Belarus was gradually being flooded by the Russian army. The year 2022 was approaching, and Russia was scheduled to invade Ukraine. Belarus was to play a vital role in this military campaign: the target of the main strike of the Russian army this time was Kyiv, and they would attack from Belarus. Starting the 2022 campaign with strikes from the South and East, as was done in 2014, would mean turning the war into trench warfare from the first weeks of advance. The offensive from the North against Kyiv was supposed to provide Russia with a victorious blitzkrieg, comparable to the Crimean operation of March 2014.

Lukashenka provided the territory of Belarus to concentrate Russian troops and attack Kyiv. Shortly after the war began, at Putin's direction, he called Ukrainian President Vladimir Zelensky on Putin's behalf and offered for Ukraine to capitulate. Zelensky refused.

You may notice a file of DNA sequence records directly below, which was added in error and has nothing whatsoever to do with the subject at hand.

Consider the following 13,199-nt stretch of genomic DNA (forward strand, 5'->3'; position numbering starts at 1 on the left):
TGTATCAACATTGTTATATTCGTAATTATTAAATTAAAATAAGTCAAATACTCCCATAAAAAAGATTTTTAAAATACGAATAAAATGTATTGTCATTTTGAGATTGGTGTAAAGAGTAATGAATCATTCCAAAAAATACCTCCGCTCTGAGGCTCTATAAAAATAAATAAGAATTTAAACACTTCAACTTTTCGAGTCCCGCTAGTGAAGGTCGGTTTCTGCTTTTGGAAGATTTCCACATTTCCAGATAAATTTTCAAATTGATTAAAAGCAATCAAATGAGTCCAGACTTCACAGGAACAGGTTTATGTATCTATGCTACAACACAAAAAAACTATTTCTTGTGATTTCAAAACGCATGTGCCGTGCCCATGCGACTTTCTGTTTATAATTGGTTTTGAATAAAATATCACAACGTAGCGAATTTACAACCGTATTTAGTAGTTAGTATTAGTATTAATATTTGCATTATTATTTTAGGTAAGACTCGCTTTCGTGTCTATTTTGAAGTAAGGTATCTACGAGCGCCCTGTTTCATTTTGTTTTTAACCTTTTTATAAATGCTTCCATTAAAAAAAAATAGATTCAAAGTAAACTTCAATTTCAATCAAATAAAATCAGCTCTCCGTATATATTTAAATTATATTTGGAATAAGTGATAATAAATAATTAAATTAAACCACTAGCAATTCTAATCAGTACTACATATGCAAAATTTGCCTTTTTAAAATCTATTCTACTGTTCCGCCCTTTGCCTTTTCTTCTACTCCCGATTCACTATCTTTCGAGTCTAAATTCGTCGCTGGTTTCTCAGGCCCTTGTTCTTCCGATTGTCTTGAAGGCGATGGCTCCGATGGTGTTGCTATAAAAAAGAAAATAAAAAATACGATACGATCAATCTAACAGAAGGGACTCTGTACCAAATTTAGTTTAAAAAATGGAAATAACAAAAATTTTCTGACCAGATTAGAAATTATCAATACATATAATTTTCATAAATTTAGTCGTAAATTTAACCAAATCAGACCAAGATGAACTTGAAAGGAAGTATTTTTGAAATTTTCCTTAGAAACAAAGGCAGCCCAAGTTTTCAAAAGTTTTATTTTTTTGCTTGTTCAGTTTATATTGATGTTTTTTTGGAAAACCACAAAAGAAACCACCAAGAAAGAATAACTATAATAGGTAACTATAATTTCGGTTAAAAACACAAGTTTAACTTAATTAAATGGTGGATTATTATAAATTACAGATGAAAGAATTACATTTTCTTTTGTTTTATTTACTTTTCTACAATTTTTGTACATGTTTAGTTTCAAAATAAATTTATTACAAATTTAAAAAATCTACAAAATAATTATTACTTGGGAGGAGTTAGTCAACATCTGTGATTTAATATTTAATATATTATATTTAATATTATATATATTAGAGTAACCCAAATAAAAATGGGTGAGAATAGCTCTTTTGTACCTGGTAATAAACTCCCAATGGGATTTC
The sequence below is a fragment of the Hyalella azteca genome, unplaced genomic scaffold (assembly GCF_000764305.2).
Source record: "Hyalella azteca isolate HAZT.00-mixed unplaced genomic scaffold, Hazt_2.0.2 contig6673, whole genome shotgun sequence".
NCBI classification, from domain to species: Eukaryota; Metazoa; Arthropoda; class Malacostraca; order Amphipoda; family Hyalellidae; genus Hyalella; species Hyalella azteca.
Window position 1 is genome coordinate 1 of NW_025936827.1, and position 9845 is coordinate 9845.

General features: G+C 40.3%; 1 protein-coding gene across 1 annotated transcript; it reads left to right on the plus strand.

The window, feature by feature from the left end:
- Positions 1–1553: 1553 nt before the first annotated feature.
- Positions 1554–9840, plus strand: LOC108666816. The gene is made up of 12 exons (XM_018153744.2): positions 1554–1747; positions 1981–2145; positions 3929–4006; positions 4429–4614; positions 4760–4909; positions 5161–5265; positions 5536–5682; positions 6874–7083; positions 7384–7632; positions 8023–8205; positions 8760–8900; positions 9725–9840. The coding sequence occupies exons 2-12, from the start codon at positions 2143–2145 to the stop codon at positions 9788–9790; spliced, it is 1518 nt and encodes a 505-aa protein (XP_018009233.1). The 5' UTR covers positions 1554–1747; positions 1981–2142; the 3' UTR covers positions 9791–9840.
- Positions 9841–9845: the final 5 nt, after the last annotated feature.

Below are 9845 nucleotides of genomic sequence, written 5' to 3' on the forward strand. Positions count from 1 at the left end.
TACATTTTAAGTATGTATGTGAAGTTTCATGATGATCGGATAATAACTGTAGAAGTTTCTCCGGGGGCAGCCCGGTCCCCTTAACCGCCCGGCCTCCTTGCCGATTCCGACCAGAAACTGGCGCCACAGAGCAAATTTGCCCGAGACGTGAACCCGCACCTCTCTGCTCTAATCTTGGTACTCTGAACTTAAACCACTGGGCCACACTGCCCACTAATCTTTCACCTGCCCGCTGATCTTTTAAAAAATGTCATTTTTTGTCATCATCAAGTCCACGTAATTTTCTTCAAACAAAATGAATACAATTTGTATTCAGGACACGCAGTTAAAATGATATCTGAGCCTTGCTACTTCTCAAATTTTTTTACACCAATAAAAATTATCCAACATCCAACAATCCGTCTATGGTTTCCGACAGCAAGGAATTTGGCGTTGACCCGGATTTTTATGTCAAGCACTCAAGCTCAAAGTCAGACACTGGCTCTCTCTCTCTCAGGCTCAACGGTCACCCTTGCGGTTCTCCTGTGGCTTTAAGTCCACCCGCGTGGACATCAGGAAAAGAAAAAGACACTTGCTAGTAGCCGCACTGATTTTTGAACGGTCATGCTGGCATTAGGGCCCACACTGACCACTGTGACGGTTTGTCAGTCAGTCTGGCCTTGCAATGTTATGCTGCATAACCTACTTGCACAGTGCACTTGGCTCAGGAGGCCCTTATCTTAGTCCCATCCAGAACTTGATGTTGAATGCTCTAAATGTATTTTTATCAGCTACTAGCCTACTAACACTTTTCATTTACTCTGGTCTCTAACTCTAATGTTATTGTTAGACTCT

The war has been going on for a year and a half and has claimed the lives of hundreds of thousands of people. It can end under three conditions: if Ukraine's Western allies decide to provide Ukraine with the necessary number of offensive weapons, including long-range missiles; if they allow Ukraine to use these weapons to strike the territory of the enemy - the Russian Federation, including Moscow; and if they, together with Ukraine, eliminate the threat to Ukraine, Poland, Lithuania, and Latvia coming from Belarus, because today, after a year and a half, Belarus continues to be the most important geopolitical springboard for Russian aggression in Europe. This is indicated by numerous aggressive statements of the Belarusian dictator Lukashenka and his propagandists, the withdrawal of Belarus from the status of a nuclear-weapon-free state at the end of February 2022, and, finally, the beginning of transfers to Belarus of Russian tactical nuclear weapons and military formations of the Wagner Group threatening to invade Ukraine, Poland, and Lithuania from the Belarusian territory.